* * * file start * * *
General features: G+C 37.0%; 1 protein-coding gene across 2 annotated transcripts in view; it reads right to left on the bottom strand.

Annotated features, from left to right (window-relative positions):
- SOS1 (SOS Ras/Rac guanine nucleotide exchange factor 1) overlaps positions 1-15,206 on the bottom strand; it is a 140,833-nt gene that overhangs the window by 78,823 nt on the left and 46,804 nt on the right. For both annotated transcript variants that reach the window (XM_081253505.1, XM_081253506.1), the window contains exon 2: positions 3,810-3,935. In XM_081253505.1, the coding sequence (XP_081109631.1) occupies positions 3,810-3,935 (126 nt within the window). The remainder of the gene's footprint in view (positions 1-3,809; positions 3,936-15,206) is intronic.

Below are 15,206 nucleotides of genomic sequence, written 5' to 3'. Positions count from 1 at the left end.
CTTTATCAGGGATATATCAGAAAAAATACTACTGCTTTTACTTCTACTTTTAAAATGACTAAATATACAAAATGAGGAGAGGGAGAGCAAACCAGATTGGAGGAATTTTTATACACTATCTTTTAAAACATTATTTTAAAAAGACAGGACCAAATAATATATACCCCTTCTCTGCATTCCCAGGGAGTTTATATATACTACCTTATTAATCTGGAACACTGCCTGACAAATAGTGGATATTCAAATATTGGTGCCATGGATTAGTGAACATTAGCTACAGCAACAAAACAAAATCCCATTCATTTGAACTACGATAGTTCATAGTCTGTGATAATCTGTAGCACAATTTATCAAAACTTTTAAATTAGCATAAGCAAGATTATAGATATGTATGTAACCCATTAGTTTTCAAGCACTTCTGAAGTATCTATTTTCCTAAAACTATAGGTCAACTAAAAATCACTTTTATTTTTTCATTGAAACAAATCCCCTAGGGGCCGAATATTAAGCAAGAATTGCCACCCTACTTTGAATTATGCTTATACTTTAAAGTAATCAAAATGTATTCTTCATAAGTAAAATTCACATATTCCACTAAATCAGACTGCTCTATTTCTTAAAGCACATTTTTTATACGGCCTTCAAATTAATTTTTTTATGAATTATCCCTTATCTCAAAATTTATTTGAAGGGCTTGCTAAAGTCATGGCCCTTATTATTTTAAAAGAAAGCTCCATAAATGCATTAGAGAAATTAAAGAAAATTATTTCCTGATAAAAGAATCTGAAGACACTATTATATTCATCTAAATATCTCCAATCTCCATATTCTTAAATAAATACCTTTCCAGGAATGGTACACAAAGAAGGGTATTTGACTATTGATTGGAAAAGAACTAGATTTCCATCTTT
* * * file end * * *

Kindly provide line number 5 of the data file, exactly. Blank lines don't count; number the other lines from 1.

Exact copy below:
CTTTATCAGGGATATATCAGAAAAAATACTACTGCTTTTACTTCTACTTTTAAAATGACTAAATATACAAAATGAGGAGAGGGAGAGCAAACCAGATTGGAGGAATTTTTATACACTATCTTTTAAAACATTATTTTAAAAAGACAGGACCAAATAATATATACCCCTTCTCTGCATTCCCAGGGAGTTTATATATACTACCTTATTAATCTGGAACACTGCCTGACAAATAGTGGATATTCAAATATTGGTGCCATGGATTAGTGAACATTAGCTACAGCAACAAAACAAAATCCCATTCATTTGAACTACGATAGTTCATAGTCTGTGATAATCTGTAGCACAATTTATCAAAACTTTTAAATTAGCATAAGCAAGATTATAGATATGTATGTAACCCATTAGTTTTCAAGCACTTCTGAAGTATCTATTTTCCTAAAACTATAGGTCAACTAAAAATCACTTTTATTTTTTCATTGAAACAAATCCCCTAGGGGCCGAATATTAAGCAAGAATTGCCACCCTACTTTGAATTATGCTTATACTTTAAAGTAATCAAAATGTATTCTTCATAAGTAAAATTCACATATTCCACTAAATCAGACTGCTCTATTTCTTAAAGCACATTTTTTATACGGCCTTCAAATTAATTTTTTTATGAATTATCCCTTATCTCAAAATTTATTTGAAGGGCTTGCTAAAGTCATGGCCCTTATTATTTTAAAAGAAAGCTCCATAAATGCATTAGAGAAATTAAAGAAAATTATTTCCTGATAAAAGAATCTGAAGACACTATTATATTCATCTAAATATCTCCAATCTCCATATTCTTAAATAAATACCTTTCCAGGAATGGTACACAAAGAAGGGTATTTGACTATTGATTGGAAAAGAACTAGATTTCCATCTTT